And above all, that’s what so damn likeable about this team: For those of us who grew up watching UConn, who remember them before the championship banners and regular Final Four trips, what you saw Wednesday was who UConn was. They weren’t a superstar-driven super-power, but a team that was just going to spend 40 minutes “out-toughing” you. It started with their maniacal head coach, and trickled down to players like Kevin Ollie, Ricky Moore and Kevin Freeman (all of whom, not ironically are currently on the Huskies staff). Back in the day, UConn wasn’t always bigger than you, but they were going to come right at you with everything they had, and they weren’t going to stop until the whistle sent the game final. More often than not, when the final whistle blew, it was UConn who was on top.

And while that might not be who UConn was the last few years, that’s exactly who they are in 2013. It’s also exactly who they were against Syracuse.  

Reflecting back on that game, well, I’ve got to be real with you: I’m still not totally sure how UConn won on Wednesday night. That’s not me being dramatic or overly hyperbolic, because, I mean, did you see those two teams? Syracuse was the bigger and better squad, the group that came into the Hartford Civic Center (I’ll never, ever call it “The XL” by the way) with the No. 6 ranking in the country, 20-3 record and a roster that could’ve been mistaken for a smallish NBA team. On the other side of the court it was UConn who was 16-6 and played a grand total of one player on Wednesday night who taller than 6’8. That player just so happened to be a true freshman who is so raw that he wasn’t offered a scholarship until the spring of his senior year of high school, something unheard of in the modern era. That’s the reality of UConn is in 2013 and the inherent disadvantages they face every time they take the court.

That’s also why, again, I’m not totally sure how UConn won that game. Every logistical and strategical advantage went to the Orange, and to add insult to Huskies injury they had a first-year coach going against a guy with over 900 wins and 37 seasons under his belt. Of course (and forgive me for being full of clichés this morning) if there’s one thing you can’t measure, its heart, which is a category UConn may very well lead the country in.

That’s because once the game tipped off, rankings and measureables didn’t matter, at least not relative to the final score. What mattered was that UConn just wanted it more than Syracuse did. They got to every loose ball. They continually hit big shots while Syracuse didn’t. Their guards somehow came down with rebounds, going over, around and through the Orange’s much bigger front-line. UConn won because they had the tougher players; Shabazz Napier is damn tough. So is Ryan Boatright. Omar Calhoun and Niels Giffey too. I don’t know if they’re tougher than Syracuse every night, but they were on Wednesday night.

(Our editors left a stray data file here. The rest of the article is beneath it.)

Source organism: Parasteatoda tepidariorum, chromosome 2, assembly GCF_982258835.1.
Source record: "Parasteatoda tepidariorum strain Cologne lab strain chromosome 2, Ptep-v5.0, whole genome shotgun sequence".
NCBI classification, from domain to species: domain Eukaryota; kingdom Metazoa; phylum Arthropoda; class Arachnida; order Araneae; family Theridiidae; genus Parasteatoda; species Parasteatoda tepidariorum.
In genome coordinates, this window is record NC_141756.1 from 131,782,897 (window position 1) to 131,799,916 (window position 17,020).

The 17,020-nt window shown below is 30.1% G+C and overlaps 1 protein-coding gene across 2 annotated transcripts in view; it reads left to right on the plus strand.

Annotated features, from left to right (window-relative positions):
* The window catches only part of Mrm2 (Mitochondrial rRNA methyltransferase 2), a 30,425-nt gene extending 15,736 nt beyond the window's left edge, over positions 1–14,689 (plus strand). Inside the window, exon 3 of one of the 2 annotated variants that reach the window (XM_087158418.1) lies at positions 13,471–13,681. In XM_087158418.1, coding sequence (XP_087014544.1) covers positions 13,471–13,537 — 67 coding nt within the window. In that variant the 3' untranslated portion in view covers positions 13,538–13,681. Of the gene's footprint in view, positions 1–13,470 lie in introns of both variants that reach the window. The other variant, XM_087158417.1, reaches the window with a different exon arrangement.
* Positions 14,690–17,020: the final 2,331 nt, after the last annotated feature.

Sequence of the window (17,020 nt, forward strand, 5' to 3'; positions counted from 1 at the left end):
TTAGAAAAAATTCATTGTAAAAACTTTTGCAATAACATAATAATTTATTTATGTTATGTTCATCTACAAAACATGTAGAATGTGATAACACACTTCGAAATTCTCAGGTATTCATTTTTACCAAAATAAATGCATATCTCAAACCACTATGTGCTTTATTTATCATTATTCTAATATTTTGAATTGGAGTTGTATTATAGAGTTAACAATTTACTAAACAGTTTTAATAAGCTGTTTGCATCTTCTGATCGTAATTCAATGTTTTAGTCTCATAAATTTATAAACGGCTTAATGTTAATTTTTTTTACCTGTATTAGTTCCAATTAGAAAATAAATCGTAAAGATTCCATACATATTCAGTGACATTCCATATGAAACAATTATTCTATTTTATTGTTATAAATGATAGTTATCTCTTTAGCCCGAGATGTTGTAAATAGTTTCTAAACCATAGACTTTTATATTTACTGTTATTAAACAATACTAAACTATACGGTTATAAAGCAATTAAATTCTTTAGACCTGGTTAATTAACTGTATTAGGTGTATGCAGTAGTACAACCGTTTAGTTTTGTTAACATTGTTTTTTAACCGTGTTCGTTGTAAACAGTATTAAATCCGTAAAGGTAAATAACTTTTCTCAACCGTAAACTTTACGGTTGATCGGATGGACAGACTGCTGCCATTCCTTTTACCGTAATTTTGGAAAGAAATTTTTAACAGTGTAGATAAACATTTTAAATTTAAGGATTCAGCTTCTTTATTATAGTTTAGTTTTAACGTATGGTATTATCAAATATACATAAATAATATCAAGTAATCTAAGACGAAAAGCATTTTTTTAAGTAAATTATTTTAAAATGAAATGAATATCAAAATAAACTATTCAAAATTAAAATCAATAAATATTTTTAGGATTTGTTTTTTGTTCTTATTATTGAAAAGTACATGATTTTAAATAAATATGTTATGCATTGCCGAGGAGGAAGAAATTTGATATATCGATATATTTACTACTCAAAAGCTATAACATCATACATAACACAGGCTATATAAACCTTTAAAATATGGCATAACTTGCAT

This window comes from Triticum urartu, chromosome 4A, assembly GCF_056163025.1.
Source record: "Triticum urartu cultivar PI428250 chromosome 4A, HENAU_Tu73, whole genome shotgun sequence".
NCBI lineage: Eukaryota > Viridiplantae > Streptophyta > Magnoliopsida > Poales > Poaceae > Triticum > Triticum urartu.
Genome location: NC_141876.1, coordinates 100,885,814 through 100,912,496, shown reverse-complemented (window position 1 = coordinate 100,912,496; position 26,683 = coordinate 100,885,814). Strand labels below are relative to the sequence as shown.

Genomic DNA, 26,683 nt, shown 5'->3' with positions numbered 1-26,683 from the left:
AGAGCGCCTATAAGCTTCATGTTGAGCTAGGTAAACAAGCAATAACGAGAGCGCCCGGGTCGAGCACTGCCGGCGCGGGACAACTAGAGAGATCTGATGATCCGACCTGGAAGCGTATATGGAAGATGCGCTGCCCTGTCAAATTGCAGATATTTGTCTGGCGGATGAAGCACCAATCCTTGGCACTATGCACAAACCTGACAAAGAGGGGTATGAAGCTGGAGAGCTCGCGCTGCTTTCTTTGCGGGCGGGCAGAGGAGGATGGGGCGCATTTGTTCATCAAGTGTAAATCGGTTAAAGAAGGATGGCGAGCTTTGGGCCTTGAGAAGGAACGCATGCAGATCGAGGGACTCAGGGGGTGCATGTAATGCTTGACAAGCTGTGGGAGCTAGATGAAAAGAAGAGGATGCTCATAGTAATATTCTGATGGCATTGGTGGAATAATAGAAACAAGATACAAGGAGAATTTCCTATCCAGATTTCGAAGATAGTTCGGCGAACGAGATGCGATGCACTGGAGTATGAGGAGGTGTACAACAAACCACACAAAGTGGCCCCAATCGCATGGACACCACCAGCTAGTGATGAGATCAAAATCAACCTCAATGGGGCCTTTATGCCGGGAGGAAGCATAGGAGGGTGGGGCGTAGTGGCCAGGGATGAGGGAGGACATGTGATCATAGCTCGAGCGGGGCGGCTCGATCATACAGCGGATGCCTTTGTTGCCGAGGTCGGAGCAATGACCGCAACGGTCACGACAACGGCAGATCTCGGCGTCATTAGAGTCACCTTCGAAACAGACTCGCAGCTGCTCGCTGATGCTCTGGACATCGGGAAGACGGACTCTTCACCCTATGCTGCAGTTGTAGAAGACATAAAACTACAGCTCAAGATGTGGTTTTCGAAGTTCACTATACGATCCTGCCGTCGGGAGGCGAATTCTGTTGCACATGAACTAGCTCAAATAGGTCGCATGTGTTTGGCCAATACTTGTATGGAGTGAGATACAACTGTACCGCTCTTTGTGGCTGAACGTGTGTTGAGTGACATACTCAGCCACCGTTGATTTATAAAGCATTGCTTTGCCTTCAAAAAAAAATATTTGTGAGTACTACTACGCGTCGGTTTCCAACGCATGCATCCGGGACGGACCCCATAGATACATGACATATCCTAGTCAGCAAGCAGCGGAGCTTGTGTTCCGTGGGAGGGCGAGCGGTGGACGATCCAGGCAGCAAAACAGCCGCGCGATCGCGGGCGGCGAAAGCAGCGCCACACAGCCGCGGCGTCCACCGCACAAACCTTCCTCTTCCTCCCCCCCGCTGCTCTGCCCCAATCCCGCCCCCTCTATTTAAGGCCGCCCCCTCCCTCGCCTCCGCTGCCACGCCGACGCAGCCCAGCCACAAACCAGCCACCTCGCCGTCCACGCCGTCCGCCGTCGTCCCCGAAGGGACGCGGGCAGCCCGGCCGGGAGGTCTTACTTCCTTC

At the same time, you know who is tougher than any one of those guys? UConn’s new head coach Kevin Ollie. I’m not saying this guy could run for governor of the state of Connecticut and win right now… but I’m not, not saying that either. If you know what I mean.

Without taking this column into a totally different direction (as if I haven’t 100 times already), I cannot express to you how shocked, surprised and overwhelmed Huskies’ fans are with Ollie in his first year as head coach. Understand that about as recently as four months ago there was real trepidation with Ollie; not only if he was the right guy for the job, but if there was potential he could single-handedly submarine the entire program. That’s not Ollie’s fault, and honestly, it’s not the fault of any fan for feeling that way either. After all, he was a 40-year-old with two year’s coaching experience, who was taking over one of the premiere programs in the country. I should also probably specify that when I say “two years coaching experience” I’m not talking about two years as a head coach, I’m talking two years on the sideline as an assistant. Meaning that giving UConn the head coaching job would be a lot like a five-star restaurant hiring some guy to run their kitchen after one solidly run backyard barbeque.